If you were on campus in 2008, you might remember some white tents set up on Dwinelle Plaza, where there was a lot of celebration of the campus, free cupcakes being given away, and, oh yeah, one booth where people were getting their pictures taken? The Daily Clog, the official blog of the campus newspaper The Daily Californian) had a post explaining that this “public art campaign” was part of the campus Campaign for Berkeley, where the goal is to raise $3 billion by 2013. Campus officials hired San Francisco photographer Christopher Irion to take “school portraits” and “put into words what Cal means to them” in order to create a billboard and these banners that would “capture the campus’ diversity in images and words” (from this article).
While I find Irion’s portraits quite evocative, I was just a little unsettled by the explanation from his website about the intent behind the PhotoBooth project at Cal (which is one of many such projects):
I am interested in strengthening the ties of a community, by showing the group back to itself in a direct and democratic fashion – with the idea that viewers can directly gaze on the faces of fellow citizens and have a moment to reflect on their relationship to one another. The installation functions as a place to meet one’s neighbors as a town green might once have allowed, so as to share with others the gaze of the community.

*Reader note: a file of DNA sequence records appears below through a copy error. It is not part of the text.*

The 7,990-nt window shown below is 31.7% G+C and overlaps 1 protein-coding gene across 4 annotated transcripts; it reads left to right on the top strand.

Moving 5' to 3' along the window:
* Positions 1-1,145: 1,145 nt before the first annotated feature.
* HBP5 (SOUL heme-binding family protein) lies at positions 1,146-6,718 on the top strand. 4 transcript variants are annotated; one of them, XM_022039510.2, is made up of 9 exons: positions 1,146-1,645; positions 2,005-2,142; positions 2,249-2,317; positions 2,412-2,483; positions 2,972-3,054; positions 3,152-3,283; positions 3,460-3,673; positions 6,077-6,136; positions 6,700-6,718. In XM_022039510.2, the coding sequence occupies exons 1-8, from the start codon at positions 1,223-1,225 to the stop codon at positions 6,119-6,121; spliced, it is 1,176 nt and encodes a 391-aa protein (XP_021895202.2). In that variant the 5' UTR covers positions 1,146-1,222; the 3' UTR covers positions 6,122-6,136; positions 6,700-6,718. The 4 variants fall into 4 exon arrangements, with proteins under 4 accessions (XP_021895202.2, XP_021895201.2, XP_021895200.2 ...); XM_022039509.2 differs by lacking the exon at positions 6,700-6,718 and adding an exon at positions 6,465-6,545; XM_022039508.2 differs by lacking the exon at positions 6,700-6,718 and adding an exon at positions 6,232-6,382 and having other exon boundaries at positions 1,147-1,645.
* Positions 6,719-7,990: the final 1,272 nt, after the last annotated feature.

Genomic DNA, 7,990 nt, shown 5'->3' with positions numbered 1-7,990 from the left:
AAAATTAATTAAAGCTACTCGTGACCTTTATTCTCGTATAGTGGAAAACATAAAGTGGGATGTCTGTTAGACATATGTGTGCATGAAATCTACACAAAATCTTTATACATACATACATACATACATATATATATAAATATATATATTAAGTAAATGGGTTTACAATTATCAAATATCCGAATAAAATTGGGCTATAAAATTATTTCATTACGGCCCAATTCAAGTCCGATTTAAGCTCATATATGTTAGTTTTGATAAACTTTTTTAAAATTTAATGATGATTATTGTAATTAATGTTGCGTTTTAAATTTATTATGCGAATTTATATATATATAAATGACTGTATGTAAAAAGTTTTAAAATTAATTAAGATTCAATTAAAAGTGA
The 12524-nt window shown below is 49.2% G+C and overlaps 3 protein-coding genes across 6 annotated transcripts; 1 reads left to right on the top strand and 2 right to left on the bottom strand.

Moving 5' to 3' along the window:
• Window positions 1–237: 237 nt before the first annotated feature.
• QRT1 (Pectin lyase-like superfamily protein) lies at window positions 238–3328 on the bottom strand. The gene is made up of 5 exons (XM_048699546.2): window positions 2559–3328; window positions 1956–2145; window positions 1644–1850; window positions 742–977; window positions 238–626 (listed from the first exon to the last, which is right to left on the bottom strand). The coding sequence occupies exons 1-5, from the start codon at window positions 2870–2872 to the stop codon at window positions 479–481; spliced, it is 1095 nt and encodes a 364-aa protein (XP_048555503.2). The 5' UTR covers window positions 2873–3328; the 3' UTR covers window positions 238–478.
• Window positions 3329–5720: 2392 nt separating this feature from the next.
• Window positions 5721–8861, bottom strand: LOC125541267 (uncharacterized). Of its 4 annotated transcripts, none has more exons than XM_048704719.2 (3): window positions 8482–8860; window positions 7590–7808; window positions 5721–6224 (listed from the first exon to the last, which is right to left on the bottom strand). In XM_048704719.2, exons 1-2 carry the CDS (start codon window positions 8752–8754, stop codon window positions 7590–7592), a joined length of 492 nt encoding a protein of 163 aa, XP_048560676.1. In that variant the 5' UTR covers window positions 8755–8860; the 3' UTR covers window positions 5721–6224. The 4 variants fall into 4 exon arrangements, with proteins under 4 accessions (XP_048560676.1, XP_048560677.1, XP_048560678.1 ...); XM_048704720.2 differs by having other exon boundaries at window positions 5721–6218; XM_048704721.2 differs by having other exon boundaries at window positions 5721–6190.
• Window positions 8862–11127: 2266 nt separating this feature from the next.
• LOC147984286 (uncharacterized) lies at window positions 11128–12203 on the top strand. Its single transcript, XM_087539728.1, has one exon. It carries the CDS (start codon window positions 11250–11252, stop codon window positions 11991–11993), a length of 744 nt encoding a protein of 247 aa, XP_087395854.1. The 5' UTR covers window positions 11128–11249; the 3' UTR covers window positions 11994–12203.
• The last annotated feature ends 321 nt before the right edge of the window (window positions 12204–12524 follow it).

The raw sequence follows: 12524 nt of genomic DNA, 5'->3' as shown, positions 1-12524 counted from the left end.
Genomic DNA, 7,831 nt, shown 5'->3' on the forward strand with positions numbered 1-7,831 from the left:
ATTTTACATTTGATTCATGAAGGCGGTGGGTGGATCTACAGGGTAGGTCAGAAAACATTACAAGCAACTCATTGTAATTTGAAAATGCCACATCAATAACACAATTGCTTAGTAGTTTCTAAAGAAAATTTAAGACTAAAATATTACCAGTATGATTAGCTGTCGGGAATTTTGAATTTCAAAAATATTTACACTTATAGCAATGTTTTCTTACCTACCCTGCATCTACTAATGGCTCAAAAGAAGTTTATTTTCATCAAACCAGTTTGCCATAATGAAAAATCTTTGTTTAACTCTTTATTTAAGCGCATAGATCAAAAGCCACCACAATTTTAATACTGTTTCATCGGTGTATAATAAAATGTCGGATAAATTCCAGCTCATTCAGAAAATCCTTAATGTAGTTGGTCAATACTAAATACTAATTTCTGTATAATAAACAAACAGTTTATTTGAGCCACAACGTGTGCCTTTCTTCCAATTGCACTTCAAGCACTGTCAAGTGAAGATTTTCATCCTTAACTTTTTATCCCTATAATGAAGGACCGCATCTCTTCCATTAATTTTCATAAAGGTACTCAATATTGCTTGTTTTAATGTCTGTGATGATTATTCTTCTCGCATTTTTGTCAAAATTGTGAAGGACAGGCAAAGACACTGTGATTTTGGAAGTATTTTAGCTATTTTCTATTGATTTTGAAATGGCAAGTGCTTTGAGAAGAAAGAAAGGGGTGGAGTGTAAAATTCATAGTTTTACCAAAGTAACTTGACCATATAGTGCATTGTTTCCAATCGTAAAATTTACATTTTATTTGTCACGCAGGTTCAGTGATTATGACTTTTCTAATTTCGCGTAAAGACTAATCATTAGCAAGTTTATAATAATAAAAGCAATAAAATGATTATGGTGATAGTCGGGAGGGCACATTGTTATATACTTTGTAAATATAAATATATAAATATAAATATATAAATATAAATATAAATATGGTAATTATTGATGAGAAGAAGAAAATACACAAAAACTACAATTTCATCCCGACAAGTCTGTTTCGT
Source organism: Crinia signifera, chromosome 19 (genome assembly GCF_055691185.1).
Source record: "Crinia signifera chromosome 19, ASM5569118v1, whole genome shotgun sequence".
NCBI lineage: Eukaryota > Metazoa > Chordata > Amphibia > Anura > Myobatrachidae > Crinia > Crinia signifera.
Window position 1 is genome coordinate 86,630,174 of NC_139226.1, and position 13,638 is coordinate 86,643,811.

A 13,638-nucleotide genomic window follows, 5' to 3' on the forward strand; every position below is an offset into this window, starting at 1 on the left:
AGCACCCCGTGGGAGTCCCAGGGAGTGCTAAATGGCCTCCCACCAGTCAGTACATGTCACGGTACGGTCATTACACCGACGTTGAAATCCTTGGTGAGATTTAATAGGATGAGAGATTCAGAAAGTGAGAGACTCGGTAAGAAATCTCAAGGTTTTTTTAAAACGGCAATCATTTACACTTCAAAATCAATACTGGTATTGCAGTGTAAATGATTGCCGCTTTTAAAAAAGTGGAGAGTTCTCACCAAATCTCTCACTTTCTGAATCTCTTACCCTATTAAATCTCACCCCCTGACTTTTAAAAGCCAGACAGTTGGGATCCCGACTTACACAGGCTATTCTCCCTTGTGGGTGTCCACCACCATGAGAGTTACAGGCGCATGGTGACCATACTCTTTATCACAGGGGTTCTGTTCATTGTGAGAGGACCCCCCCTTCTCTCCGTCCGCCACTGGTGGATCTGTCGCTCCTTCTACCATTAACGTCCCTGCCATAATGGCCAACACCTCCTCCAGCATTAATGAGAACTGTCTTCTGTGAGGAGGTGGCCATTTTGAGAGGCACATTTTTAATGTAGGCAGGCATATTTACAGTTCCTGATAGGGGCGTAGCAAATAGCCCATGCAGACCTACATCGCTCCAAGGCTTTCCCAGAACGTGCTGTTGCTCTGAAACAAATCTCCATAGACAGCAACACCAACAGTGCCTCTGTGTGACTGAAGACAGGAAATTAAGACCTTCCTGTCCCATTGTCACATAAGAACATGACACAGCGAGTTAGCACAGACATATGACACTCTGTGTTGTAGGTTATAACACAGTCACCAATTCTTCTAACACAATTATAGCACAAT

But don’t we have a town green already? Isn’t that what Dwinelle Plaza, and Sproul for that matter, are? Does gazing at other students on these banners help us to get to know them better? Are we in dialog with their words, as I assume we’re in dialog with their faces when we recognize someone we know? Or are their words in praise of Berkeley meant to stand for our own, to represent us? Are their faces meant to stand for our own, generic representations of the diversity of women and men of different ethnicities and ages on our campus? Are we supposed to abstract away from the personal, to see them as anybodys in the same way we see the principles of Community, Discovery, and Promise that have also been made into banners?
The Daily Clog remarked sarcastically in a mock letter to the campus community that “what we’re really interested in is your lamppost banners, and nothing says ‘This is an awesome school and everyone who goes here loves it,’ like big signs that say ‘This is an awesome school and everyone who goes here loves it.’; in another post they called the lamppost decorations “mildly horrible ‘inspirational’ banners”. I think, though, that this issue goes deeper. The “SHEEP” that used to be spray-painted on the banners of Daniel J. Cho and Tirumari Jothi (the banners have since been replaced), and the successive remediations of these students’ faces—fixing them first in geographic place in the service of UC Berkeley fundraising (as well as for fun), and then in secondary and tertiary representations like my photographs and Google maps—shows to me (at least) the risk inherent in ‘putting your face out there’. It seems like it would be hard not to take it personally when people comment on the Berkeley landscape that has incorporated your own likeness…
But maybe it’s just me. What do Dave Nguyen, Ali Wolf, Alyssa Reyes, Angela Vullo, Daniel J. Cho, Tirumari Jothi, and the 50-odd other
embannered students (not to mention a few hundred more on the billboard) think about their banners, about their place on the map of UC Berkeley—about where they have become?
Previous posts in this ‘mini-series’ (tongue still in cheek)